Library Meeting

Anil Puri, left, listens as John Elmore talks about the benefits of the Dolly Parton Imagination Library at The Chronicle’s Centralia Office on Dec. 18. 

In some of the most vivid memories of my toddlerhood, I’m snuggled up in my jammies before bedtime reading “Clifford the Big Red Dog,” “Little Critter” (Is he a hamster? The world may never know) and the “Berenstain Bears” for the 457th time with my mom. I’m sure she got bored, but she never let on. 

Both of my parents read to me and taught me to read. My dad, a fan of the classics, introduced me to Winnie the Pooh and Dr. Seuss with the same books his parents read to him in the early 1960s — “The 500 Hats of Bartholomew Cubbins” among the favorites. I remember struggling though “Green Eggs and Ham” while sitting on my dad’s lap at 5 years old or so, thinking I’d never get the hang of it. But we kept at it, and I did.

My family struggled financially as many others do, but our house was always full of books. I didn’t realize until much later in life how unusual that was. 

Inspired by research and statistics on the importance of early childhood education and reading skills in reducing poverty, homelessness and even crime, three area Rotary Clubs (Twin Cities, Centralia and Chehalis) and the United Way of Lewis County have combined forces to launch a local branch of Dolly Parton’s Imagination Library. 

The program delivers a brand new book each month to participating children from birth to five years old, at no cost to the family. Each book is personalized with the child’s name and mailed directly to their home. The first book each child receives is “The Little Engine That Could.”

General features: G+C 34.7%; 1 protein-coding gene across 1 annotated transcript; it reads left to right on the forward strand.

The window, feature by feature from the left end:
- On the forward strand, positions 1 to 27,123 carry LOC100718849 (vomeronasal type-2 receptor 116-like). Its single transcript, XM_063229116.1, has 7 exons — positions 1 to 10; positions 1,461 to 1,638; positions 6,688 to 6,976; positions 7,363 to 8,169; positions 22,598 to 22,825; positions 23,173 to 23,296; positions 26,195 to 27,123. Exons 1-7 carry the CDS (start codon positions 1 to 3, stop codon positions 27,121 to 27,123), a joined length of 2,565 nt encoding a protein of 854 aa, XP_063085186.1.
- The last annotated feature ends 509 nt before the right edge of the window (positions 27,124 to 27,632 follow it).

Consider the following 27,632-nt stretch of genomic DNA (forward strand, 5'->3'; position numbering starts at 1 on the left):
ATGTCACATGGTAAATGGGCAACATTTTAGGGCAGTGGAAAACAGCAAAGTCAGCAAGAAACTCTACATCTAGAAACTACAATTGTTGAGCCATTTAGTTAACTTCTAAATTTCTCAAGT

“This fit really well into what we were doing in lifting kids out of poverty,” United Way of Lewis County Executive Director Debbie Campbell told The Chronicle’s editorial board recently, adding that local educators have reported children are increasingly not ready for kindergarten when they arrive. “This gets to the root cause of the early education piece.”

The program costs the Rotary clubs and United Way $25 per child enrolled annually.

Hundreds of children have been signed up, and Rotary members have already committed $20,000 toward the program. More fundraisers are planned, and the groups believe it will cost $60,000 to $70,000 a year to sustain the program in the future. 

This afternoon, partners from the Rotary clubs and United Way will be at Centralia and Chehalis Timberland Library locations from 4:30 p.m. to 6 p.m. to sign up families. 

If you’re a parent of a child or children from birth to 5 years old, this is a no-brainer. It’s free, it’s easy, and it will give them a leg up on reading skills before they head to school. 

But perhaps more importantly, if you’re in a position to sponsor a child, or two, or more, please consider doing so. Name another $25 annual donation that could do more for a family.

Our libraries already do a great job of creating programming for children and families, but there’s something to be said for a child having a shelf of their very own books that they can keep for as long as they want — and maybe even share with their own children a generation from now. 

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